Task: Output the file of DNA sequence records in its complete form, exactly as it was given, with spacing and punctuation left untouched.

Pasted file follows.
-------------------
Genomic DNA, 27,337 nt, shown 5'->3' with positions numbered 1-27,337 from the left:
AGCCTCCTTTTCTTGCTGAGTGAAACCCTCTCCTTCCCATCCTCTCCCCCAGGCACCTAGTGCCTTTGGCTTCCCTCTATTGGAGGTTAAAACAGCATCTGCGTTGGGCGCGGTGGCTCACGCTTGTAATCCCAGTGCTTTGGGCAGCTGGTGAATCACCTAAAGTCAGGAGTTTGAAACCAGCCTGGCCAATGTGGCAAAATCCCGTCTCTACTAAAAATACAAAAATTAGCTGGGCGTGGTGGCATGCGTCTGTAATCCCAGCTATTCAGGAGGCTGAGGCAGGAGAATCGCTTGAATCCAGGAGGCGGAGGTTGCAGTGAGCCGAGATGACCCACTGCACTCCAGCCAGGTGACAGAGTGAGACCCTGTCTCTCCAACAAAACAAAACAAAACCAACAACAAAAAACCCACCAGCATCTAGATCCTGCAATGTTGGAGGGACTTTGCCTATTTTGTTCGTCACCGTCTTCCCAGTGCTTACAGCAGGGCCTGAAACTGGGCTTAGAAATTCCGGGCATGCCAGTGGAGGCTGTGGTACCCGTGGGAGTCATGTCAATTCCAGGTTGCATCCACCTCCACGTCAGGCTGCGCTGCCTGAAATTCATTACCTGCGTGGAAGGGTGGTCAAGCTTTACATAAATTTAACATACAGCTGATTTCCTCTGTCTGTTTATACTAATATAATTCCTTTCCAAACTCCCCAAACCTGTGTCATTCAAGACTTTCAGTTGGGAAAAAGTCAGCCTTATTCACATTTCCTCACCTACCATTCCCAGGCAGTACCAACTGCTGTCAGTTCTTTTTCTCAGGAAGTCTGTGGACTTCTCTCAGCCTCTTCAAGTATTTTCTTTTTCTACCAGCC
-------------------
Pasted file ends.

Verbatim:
Genomic DNA, 27,337 nt, shown 5'->3' with positions numbered 1-27,337 from the left:
AGCCTCCTTTTCTTGCTGAGTGAAACCCTCTCCTTCCCATCCTCTCCCCCAGGCACCTAGTGCCTTTGGCTTCCCTCTATTGGAGGTTAAAACAGCATCTGCGTTGGGCGCGGTGGCTCACGCTTGTAATCCCAGTGCTTTGGGCAGCTGGTGAATCACCTAAAGTCAGGAGTTTGAAACCAGCCTGGCCAATGTGGCAAAATCCCGTCTCTACTAAAAATACAAAAATTAGCTGGGCGTGGTGGCATGCGTCTGTAATCCCAGCTATTCAGGAGGCTGAGGCAGGAGAATCGCTTGAATCCAGGAGGCGGAGGTTGCAGTGAGCCGAGATGACCCACTGCACTCCAGCCAGGTGACAGAGTGAGACCCTGTCTCTCCAACAAAACAAAACAAAACCAACAACAAAAAACCCACCAGCATCTAGATCCTGCAATGTTGGAGGGACTTTGCCTATTTTGTTCGTCACCGTCTTCCCAGTGCTTACAGCAGGGCCTGAAACTGGGCTTAGAAATTCCGGGCATGCCAGTGGAGGCTGTGGTACCCGTGGGAGTCATGTCAATTCCAGGTTGCATCCACCTCCACGTCAGGCTGCGCTGCCTGAAATTCATTACCTGCGTGGAAGGGTGGTCAAGCTTTACATAAATTTAACATACAGCTGATTTCCTCTGTCTGTTTATACTAATATAATTCCTTTCCAAACTCCCCAAACCTGTGTCATTCAAGACTTTCAGTTGGGAAAAAGTCAGCCTTATTCACATTTCCTCACCTACCATTCCCAGGCAGTACCAACTGCTGTCAGTTCTTTTTCTCAGGAAGTCTGTGGACTTCTCTCAGCCTCTTCAAGTATTTTCTTTTTCTACCAGCC